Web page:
“What happened to me here, I didn’t expect at all.”

The 2010-2011 academic year marked the 225th Anniversary of Friends Seminary, a Quaker K-12 school in Manhattan. As part of the celebration, alumni and former teachers and staff gathered to reconnect with old friends, share memories, and see all the changes that have happened at Friends. StoryCorps was on hand to record some of these reunions and reminiscences.

One of the pairs who participated in StoryCorps was Ed Randolph and Rachel Jones. Ed started working at Friends in 1977 as a receptionist, one year before Rachel enrolled as a ninth grader. He learned a lot while on the job, especially about Quakerism. “I enjoyed the lifestyle of simplicity and not striving beyond your means,” he says. “Silent meeting was one of my favorite things here. Just to sit and be with yourself and be still.”

Ed Randolph and Rachel Jones

Ed Randolph (l) and Rachel Jones (r)

Ed remembered his job interview at Friends:

During the interview, they said ‘You’re going to have to say no to kids. Can you say no?’ I said, ‘Yeah, I have a son. She said, ‘And you say no to him?’ And I said ‘yeah.’ So I was hired as the receptionist. It was just a job. But what happened to me here, I didn’t expect at all.

Ed’s first assignment at Friends was to stop students from hanging out in the hallway, but Ed quickly became less of an enforcer and more of a counselor. “I felt comfortable talking to you,” Rachel told Ed. “You stated what you saw, and let me find my way into what was right without telling me what I should do.”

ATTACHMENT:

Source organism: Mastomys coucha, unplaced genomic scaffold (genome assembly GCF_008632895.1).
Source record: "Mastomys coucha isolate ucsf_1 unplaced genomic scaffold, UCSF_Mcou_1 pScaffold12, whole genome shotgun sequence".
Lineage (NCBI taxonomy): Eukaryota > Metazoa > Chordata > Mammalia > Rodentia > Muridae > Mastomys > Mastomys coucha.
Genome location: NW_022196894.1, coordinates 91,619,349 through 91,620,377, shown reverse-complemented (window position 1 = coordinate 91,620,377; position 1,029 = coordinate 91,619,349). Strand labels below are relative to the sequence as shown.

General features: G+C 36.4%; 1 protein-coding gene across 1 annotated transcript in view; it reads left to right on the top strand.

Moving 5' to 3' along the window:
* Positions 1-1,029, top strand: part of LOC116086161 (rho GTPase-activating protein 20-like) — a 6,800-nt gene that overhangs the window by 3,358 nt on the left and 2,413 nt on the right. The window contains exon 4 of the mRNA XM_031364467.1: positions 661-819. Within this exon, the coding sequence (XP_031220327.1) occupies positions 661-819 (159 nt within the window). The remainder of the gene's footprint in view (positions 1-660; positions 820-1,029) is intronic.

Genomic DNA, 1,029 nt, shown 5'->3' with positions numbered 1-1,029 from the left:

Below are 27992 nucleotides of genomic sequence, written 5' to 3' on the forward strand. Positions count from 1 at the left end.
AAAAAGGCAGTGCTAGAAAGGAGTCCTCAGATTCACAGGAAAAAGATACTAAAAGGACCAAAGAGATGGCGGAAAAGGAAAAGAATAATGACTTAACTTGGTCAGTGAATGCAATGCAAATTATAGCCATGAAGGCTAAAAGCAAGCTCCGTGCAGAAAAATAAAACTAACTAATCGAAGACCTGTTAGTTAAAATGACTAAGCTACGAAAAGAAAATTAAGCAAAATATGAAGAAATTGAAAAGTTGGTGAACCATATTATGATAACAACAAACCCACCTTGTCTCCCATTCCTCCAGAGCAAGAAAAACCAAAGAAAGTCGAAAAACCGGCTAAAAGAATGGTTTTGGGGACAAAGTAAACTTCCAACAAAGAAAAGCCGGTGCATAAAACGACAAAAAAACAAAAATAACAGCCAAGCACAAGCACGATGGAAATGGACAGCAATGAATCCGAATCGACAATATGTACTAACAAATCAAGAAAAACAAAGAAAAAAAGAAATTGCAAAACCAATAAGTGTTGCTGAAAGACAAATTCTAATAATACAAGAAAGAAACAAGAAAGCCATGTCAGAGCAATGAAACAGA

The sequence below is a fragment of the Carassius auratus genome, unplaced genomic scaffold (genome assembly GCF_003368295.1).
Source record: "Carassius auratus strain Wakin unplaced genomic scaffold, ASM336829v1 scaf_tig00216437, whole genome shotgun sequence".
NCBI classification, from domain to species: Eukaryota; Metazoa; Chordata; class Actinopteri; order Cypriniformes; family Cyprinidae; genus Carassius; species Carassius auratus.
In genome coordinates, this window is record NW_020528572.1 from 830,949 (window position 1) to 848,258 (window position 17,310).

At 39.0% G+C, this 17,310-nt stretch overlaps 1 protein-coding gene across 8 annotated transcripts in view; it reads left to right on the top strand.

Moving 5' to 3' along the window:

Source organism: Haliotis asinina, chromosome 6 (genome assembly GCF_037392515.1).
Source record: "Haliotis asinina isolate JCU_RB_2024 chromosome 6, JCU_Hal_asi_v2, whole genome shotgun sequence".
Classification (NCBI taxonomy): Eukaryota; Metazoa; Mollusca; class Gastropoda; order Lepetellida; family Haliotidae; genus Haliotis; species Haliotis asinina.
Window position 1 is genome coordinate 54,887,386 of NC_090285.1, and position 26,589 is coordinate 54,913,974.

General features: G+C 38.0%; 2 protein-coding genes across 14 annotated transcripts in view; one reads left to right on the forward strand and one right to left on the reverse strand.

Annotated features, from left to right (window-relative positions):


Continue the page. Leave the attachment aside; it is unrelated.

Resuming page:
During his time at Friends, Ed enjoyed writing and composed poems for some of his favorite students, including Rachel. During his 18 years at Friends, Ed became more than the enforcer he was hired to be: He also became a friend and mentor to Rachel and many other students at Friends Seminary.



6 Responses to ““What happened to me here, I didn’t expect at all.””

To preserve the StoryCorps mission and experience for our readers and participants, comments are subject to the StoryCorps Terms of Service. Comments may be held for moderation or removed if deemed offensive or off-topic. Please do not resubmit your comment if you don't see it right away, it will be approved as soon as possible. Thank you.

  • Always enjoyed Ed’s poetry. Isn’t is a great NY and Friends story that we all remember the receptionist as much for his poetry as for what he did behind the desk? Oh, and I remember his hats too :)
    Best to you, Ed.

    Comment from Holly Sklar on July 5, 2011 at 2:26 pm - Reply to this Comment
  • Ed is definitely a friend, mentor, and ray off light in my life. He was always concerned, involved, and caring. I could talk to him about almost anything. The respect and love I have for Ed is unmatched…Ed is a jewel to everyone who has ever come in contact with his spirit!

    Natasha Norman Encarnacion ’93

    Comment from Natasha Norman Encarnacion on June 15, 2011 at 7:42 pm - Reply to this Comment
  • Hi Tracy!

    Nice hearing from you… And thank you for your very kind words…

    Comment from Ed Randolph on June 15, 2011 at 6:33 pm - Reply to this Comment
  • Ed was my Community Service Adviser at Friends. His sense of fairness, justice and humor were hugely influential to me as an adolescent. His laugh was infectious and his knowledge of music inspirational. Also – he made sure to let me work on the same shift with my hot friend Wyeth. Thank you Ed.

    Comment from Alex K. on June 15, 2011 at 4:58 pm - Reply to this Comment
  • Mediator please fix my typo! Thanks!

    Comment from Tracy Carroll on June 15, 2011 at 3:44 pm - Reply to this Comment
  • Ed Randolf is one of my enduring memories from Friends. I remember making a trip back down to the school one evening because he was reading his poetry in the Meeting house and I didn’t want to miss it. You didn’t mess with Ed…he was too cool to find yourself on the wrong side if …you wanted to be someone he could respect.
    Thanks, Ed!
    Tracy Carroll (’82)

    Comment from Tracy Carroll on June 15, 2011 at 3:40 pm - Reply to this Comment

Leave a Reply


  • Major Funding Provided By

  • National Broadcast Sponsors

  • National Partners

    NPR American Folklife Center at the Library of Congress